Live review, photos: Celtic Woman

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Celtic Woman

Ovens Auditorium

Feb. 18, 2010

By Nicole Pietrantonio

Photos by Jeff Hahne

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The Deal: Promoting their new album, Songs from the Heart, Celtic Woman, performs live for a packed house at Ovens Auditorium.

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The Good: Most live performances, where the performers choose not to lip sync, can’t hold a candle to the manufactured sound of the album. Such an idea doesn’t hold true when speaking of Celtic Woman. Each of the vocalists: Alex, Chloe, Lisa and Lynn have such highly trained voices it is hard to find fault in their individual performance or pinpoint which vocalist is the Celtic diva. Despite their solid individual sound, it is when the four vocalists harmonize together that they fully embrace the ideal of Celtic Woman. The performance intensified when the harmonies of the vocalists merged seamlessly with the orchestra; during "Orinoco Flow" and "Beyond the Sea," I wasn’t sure where the vocals began and the orchestra ended, yes, it was that good. The word “serene” simplifies the audience’s reaction when the singers were on stage. Despite the singers' several requests for the audience to join in, clap or sing along, the audience sat silent. It wasn’t that the crowd was drifting aimlessly into other thoughts, not at all.

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The music was so soothing and refined it would seem disrespectful to disturb it with clapping and an off-key sign along. Mairead Nesbitt, Celtic’s solo violinist, sent shockwaves of energy through the crowd with her performances. The fiddling pixie danced vigorously on stage while interacting with the audience through suggestive body movements and intense eye contact. The crowd loved her as they came alive with whistles, claps, “hell yea’s” and several standing ovations. Before summing up all that was good in the performance I must give a shout out of praise to the two percussionists, Ray Fean and Nicky Bailey, without them the so wouldn’t have been as complete and as powerful as it was.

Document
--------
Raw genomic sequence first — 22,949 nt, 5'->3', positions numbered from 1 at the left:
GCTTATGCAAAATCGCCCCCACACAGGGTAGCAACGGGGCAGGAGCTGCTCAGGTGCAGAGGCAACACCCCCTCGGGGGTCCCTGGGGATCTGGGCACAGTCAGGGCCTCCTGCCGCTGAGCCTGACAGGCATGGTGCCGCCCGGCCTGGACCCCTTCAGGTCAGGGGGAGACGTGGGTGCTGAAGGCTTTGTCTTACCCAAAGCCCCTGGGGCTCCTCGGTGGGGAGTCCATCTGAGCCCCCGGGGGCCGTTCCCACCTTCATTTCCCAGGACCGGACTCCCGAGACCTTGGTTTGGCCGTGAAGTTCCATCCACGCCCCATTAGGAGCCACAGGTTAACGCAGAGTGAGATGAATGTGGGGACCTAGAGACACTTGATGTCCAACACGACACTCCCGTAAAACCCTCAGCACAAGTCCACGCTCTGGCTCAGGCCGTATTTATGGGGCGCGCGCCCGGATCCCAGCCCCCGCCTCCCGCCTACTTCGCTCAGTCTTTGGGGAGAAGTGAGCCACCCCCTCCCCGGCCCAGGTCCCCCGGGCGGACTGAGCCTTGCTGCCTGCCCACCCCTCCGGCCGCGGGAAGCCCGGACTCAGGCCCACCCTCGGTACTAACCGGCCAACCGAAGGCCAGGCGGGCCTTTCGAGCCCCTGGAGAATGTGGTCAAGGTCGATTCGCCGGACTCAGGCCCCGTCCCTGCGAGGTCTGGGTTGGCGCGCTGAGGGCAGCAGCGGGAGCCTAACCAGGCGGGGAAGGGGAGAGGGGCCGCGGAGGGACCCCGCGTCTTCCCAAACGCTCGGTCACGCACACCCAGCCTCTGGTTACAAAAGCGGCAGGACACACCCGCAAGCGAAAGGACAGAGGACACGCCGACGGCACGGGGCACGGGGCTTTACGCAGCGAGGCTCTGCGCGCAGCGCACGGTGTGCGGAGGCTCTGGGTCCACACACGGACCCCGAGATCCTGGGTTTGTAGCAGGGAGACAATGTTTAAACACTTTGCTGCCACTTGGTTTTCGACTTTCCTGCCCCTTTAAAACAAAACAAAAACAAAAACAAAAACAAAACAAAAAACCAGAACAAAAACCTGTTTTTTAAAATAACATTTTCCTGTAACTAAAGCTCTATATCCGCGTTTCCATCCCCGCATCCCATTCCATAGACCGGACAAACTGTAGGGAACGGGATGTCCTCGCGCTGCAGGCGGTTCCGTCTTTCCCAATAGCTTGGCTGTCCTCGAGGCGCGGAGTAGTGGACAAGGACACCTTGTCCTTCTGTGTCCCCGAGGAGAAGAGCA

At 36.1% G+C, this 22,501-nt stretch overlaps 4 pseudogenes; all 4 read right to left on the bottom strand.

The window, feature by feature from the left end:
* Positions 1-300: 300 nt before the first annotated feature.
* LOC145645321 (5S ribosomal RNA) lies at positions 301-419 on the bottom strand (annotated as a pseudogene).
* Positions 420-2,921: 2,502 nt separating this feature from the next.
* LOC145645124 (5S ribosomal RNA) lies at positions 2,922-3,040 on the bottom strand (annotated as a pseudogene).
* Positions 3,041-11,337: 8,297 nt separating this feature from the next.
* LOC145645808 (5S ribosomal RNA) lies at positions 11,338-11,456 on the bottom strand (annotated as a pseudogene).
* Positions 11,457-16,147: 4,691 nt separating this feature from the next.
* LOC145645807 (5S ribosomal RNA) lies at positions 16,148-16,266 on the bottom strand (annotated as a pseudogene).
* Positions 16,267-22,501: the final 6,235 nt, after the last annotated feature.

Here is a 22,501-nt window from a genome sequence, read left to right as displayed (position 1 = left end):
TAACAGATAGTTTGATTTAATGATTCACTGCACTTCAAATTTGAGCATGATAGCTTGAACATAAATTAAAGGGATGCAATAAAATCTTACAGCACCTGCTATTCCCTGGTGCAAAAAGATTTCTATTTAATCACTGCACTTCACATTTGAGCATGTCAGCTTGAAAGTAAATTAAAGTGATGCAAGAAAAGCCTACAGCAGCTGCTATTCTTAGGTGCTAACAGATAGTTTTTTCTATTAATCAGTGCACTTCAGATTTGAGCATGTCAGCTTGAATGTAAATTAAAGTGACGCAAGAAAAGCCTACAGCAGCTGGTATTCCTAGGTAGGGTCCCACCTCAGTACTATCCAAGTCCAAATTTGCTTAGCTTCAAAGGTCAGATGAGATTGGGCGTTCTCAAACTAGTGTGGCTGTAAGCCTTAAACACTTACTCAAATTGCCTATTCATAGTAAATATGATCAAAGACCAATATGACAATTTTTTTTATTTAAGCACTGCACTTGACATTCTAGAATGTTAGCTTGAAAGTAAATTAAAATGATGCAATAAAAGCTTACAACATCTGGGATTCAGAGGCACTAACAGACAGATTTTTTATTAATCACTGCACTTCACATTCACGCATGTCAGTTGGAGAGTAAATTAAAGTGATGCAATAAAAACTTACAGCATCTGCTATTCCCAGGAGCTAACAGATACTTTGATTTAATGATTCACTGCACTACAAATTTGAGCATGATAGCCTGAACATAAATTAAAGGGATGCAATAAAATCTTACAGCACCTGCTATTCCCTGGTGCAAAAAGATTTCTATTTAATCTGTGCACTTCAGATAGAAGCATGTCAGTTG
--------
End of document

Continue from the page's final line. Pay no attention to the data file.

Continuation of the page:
The Bad: It is honestly hard to find much fault in a performance that captivates the audience into a state of serene silence and is awarded numerous rounds of standing applauds. During the performance of Dulaman, in the second act, technical difficulties arose when the microphones of the female Aontas Choir singer’s weren’t on. Despite the mic mishap, the choir singer’s were able to improvise their way through the song without the crowd’s seeming disapproval. The second half of the show seemed to lack as much energy as the first half. Softer songs, such as "The Moons a Harsh Mistress" and "Fields of Gold," weren’t broken up by stronger harmonizing songs or bouncy violin solos which in the first half gave the audience its gust of power. Sensing the mellow atmosphere Mairead pranced on stage to revive the show before "Spanish Lady," the last and most vibrant performance of the second half, if not the night.

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The Verdict: Great show — definitely one I would want to see again. Everything from the light show, to the bag and uileann pipe players was wonderful. The show didn’t feel as long as it actually was, starting at a little after 7:30 and ending at 10. The vocalists seemed passionate about their Celtic roots and sharing the meaning of songs in Irish with the audience. Chloe, Lynn and Mairead made the audience smile and occasionally laugh with either their energetic movements or silly translations of songs such as Dulaman (a song about choosing between two pieces of seaweed). The vocal, orchestra and violin talent was beyond captivating and definitely as good, if not better, than the album itself.

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